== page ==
by Dayna Desastre | Writing |

The beautiful people - by Dayna Desastre

i think the most beautiful people are dead people. they are always the most stunning, secretive; as if leaving a legend behind is enough to cater beauty.
i love people who are memorable, who are different and who have a prosperous brilliance around them. nimbus light and an evanescent aura. if greta garbo wore rags and andy let his hair grow grey and skin tan they would look beautiful in the autopsies. edie and edvard and anthony and lewis, drowning in the crimson sea of coffin silks. morgues must be filled with such a glowing beauty. when you’re dead everyone loves you more. egregious photographs and meaningful words. its almost like it takes an entire lifetime to learn how to be beautiful.

the permanent as contrasted with the accidental element of being

beautiful feelings are like beautiful people: they’re only there when they die. feelings never come with sentiments until their death. i want to articulate my every heartache. with every patter of brain matter and dream, i want to sing to the world just how i feel. it isn’t till’ the feelings pass that i have the right words to say. it isn’t till’ the feeling' s died - and there is a sense in your heart sometimes that your blood is filling your veins so thick and full that your lungs are unable to breathe. and you fall from your chair with grace and lean your legs on the wall and meditate soft and soundly to the drawl of the music. and you dance around like a maddened devotchka and you spin on the tips of your toes like a child ballerina. it seems in that moment you’re closer to something that you can’t quite put your finger on; that in that very second your hand has grazed the tips of a brilliant revelation.

but that is but a place, and places never really die. places are but the canvas backdrop for the staged beauty. places are not beautiful. places do not feel. places never really die.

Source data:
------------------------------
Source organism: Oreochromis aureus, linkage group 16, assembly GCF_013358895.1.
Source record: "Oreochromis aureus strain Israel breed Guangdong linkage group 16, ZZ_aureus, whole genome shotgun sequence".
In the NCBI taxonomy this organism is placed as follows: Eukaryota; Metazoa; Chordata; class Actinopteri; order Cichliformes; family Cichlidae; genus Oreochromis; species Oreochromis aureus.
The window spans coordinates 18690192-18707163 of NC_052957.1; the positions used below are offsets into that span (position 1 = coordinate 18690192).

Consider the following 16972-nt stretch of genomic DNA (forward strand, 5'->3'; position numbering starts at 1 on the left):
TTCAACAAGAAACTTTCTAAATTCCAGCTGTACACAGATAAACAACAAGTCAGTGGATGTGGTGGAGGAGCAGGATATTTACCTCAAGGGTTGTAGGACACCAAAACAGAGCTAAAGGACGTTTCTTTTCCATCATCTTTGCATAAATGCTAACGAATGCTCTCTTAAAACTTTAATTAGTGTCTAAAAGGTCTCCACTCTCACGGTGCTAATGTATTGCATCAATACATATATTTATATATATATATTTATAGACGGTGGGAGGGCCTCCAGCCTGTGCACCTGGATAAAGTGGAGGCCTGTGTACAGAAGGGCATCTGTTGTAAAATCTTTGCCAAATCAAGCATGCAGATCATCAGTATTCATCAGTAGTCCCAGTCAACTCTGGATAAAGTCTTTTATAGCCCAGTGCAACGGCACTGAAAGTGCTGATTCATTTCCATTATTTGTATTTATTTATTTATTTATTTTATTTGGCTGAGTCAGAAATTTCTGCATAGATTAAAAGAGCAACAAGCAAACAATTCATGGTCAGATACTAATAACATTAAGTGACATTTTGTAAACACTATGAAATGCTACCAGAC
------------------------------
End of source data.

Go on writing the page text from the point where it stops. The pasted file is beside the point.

and there is a place in your heart, dormant in the blood-lined veins, that causes your lungs to swell and arms to bleed. it is the backdrop of every memory. the nostalgia-wrought setting of childhood wishes and remorseful dreams. your heart keeps on beating, the place will never die. secrets kept close to your breast, buried in the fleshy muscular pump like a gift wrapped in tissue and a mummy in linen and silks. your heart is the locket, a simple place, and places never really die.

the most beautiful people are the dead ones. the passing, deceased. they are always the most stunning, secretive; as if leaving a legend behind is enough to cater beauty. buried in one’s heart, 6 inches under flesh, is the articulated heartache; the patter of brain matter. the unrequited love, secret hate, and quiet fears. the feelings that never died, that never shed a cocoon to reveal a wordy length of nimbus light. and those feelings will never see the glimmer of day, the arch of light only grazed on by nimble fingers- the feelings will remain forever alive in the undying labyrinth of one’s heart.

and so we lay ourselves to rest. the most beautiful people are the dead people, those who die with secrets deep in their hearts. it takes an entire lifetime to be beautiful.

it takes an entire lifetime to feel.